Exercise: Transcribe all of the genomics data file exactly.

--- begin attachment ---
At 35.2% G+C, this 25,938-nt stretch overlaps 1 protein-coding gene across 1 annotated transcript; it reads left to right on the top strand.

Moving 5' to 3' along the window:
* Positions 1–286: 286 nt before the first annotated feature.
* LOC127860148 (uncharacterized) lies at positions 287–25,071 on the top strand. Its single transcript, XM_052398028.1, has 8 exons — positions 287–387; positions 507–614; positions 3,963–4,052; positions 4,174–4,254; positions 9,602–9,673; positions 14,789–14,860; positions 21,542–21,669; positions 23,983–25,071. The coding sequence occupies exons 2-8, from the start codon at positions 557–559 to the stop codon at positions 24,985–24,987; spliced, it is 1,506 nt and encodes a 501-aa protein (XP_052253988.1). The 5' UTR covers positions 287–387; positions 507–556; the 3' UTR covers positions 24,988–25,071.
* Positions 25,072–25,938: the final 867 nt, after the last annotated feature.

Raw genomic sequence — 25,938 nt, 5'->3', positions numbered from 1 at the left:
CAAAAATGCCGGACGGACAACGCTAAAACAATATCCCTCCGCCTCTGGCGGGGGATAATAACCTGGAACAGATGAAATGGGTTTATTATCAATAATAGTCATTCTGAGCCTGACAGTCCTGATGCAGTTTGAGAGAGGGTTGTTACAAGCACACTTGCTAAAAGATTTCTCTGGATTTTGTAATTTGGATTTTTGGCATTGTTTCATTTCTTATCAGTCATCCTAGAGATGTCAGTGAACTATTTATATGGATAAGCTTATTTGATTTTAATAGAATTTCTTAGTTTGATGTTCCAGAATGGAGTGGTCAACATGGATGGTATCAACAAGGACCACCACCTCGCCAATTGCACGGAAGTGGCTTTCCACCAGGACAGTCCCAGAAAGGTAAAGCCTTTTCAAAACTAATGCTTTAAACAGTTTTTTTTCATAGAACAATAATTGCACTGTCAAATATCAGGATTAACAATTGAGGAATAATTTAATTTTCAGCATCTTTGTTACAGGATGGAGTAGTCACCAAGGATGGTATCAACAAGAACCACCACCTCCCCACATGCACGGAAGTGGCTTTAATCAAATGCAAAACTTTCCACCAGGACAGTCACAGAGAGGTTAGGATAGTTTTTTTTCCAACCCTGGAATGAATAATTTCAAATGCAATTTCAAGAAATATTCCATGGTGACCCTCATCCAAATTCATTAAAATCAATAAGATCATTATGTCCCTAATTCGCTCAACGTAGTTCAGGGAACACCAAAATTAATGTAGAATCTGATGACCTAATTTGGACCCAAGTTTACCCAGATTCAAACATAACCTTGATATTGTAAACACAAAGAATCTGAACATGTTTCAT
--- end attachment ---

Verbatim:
At 35.2% G+C, this 25,938-nt stretch overlaps 1 protein-coding gene across 1 annotated transcript; it reads left to right on the top strand.

Moving 5' to 3' along the window:
* Positions 1–286: 286 nt before the first annotated feature.
* LOC127860148 (uncharacterized) lies at positions 287–25,071 on the top strand. Its single transcript, XM_052398028.1, has 8 exons — positions 287–387; positions 507–614; positions 3,963–4,052; positions 4,174–4,254; positions 9,602–9,673; positions 14,789–14,860; positions 21,542–21,669; positions 23,983–25,071. The coding sequence occupies exons 2-8, from the start codon at positions 557–559 to the stop codon at positions 24,985–24,987; spliced, it is 1,506 nt and encodes a 501-aa protein (XP_052253988.1). The 5' UTR covers positions 287–387; positions 507–556; the 3' UTR covers positions 24,988–25,071.
* Positions 25,072–25,938: the final 867 nt, after the last annotated feature.

Raw genomic sequence — 25,938 nt, 5'->3', positions numbered from 1 at the left:
CAAAAATGCCGGACGGACAACGCTAAAACAATATCCCTCCGCCTCTGGCGGGGGATAATAACCTGGAACAGATGAAATGGGTTTATTATCAATAATAGTCATTCTGAGCCTGACAGTCCTGATGCAGTTTGAGAGAGGGTTGTTACAAGCACACTTGCTAAAAGATTTCTCTGGATTTTGTAATTTGGATTTTTGGCATTGTTTCATTTCTTATCAGTCATCCTAGAGATGTCAGTGAACTATTTATATGGATAAGCTTATTTGATTTTAATAGAATTTCTTAGTTTGATGTTCCAGAATGGAGTGGTCAACATGGATGGTATCAACAAGGACCACCACCTCGCCAATTGCACGGAAGTGGCTTTCCACCAGGACAGTCCCAGAAAGGTAAAGCCTTTTCAAAACTAATGCTTTAAACAGTTTTTTTTCATAGAACAATAATTGCACTGTCAAATATCAGGATTAACAATTGAGGAATAATTTAATTTTCAGCATCTTTGTTACAGGATGGAGTAGTCACCAAGGATGGTATCAACAAGAACCACCACCTCCCCACATGCACGGAAGTGGCTTTAATCAAATGCAAAACTTTCCACCAGGACAGTCACAGAGAGGTTAGGATAGTTTTTTTTCCAACCCTGGAATGAATAATTTCAAATGCAATTTCAAGAAATATTCCATGGTGACCCTCATCCAAATTCATTAAAATCAATAAGATCATTATGTCCCTAATTCGCTCAACGTAGTTCAGGGAACACCAAAATTAATGTAGAATCTGATGACCTAATTTGGACCCAAGTTTACCCAGATTCAAACATAACCTTGATATTGTAAACACAAAGAATCTGAACATGTTTCAT